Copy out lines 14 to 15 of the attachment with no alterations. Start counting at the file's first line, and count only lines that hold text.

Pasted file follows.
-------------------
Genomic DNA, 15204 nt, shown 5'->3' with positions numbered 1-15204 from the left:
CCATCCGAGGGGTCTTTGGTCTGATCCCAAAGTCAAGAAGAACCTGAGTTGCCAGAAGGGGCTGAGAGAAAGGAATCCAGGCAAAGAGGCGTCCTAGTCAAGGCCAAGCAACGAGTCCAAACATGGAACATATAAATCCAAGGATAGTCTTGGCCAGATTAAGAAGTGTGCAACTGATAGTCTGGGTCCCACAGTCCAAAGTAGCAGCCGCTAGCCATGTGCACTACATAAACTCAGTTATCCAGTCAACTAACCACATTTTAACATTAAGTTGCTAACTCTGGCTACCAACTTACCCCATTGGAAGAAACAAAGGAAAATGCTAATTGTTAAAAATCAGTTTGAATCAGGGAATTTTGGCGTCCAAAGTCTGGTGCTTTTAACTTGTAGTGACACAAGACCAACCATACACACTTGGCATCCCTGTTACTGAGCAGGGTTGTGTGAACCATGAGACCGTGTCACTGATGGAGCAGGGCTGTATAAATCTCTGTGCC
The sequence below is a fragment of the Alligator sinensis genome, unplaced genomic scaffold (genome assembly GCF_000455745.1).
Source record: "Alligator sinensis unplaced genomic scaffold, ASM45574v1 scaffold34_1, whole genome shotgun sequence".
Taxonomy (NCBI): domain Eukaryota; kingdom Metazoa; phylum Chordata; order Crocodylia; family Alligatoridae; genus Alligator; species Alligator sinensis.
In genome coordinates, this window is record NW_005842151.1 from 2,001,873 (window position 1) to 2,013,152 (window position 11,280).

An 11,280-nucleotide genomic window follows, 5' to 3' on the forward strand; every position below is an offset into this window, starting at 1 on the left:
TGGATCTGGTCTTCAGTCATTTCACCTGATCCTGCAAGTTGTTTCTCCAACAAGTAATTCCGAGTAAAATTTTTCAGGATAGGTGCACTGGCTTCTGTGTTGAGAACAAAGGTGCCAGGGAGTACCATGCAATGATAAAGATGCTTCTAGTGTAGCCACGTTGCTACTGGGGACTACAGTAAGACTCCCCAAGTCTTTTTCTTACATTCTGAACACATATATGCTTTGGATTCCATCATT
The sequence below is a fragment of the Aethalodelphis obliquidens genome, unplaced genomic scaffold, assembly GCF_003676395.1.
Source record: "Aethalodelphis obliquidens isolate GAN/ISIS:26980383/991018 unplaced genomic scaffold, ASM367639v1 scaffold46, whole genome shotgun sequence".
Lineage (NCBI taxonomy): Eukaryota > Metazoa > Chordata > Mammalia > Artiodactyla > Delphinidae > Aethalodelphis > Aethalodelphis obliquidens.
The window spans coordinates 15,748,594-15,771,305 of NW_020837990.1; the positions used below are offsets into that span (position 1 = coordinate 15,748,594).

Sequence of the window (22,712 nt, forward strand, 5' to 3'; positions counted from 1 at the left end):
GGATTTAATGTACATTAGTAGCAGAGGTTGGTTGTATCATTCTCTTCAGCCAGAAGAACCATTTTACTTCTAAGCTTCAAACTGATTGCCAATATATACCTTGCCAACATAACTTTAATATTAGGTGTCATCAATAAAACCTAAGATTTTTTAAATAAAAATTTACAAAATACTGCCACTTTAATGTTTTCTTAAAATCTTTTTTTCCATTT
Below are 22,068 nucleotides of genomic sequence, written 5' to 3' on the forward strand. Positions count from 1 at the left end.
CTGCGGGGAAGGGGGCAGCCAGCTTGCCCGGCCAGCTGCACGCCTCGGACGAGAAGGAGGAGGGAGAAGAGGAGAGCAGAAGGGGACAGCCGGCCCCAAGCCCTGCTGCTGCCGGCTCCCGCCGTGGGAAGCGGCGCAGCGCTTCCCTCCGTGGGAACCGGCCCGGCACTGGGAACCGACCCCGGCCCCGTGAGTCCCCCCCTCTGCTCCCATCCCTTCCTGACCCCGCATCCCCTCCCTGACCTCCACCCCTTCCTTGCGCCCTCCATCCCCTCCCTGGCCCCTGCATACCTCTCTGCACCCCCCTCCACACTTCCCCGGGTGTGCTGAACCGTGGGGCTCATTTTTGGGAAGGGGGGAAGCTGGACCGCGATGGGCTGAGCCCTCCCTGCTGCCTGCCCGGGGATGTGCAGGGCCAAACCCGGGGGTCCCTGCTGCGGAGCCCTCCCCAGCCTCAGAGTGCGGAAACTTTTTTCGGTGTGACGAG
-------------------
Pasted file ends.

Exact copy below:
GGATTTAATGTACATTAGTAGCAGAGGTTGGTTGTATCATTCTCTTCAGCCAGAAGAACCATTTTACTTCTAAGCTTCAAACTGATTGCCAATATATACCTTGCCAACATAACTTTAATATTAGGTGTCATCAATAAAACCTAAGATTTTTTAAATAAAAATTTACAAAATACTGCCACTTTAATGTTTTCTTAAAATCTTTTTTTCCATTT
Below are 22,068 nucleotides of genomic sequence, written 5' to 3' on the forward strand. Positions count from 1 at the left end.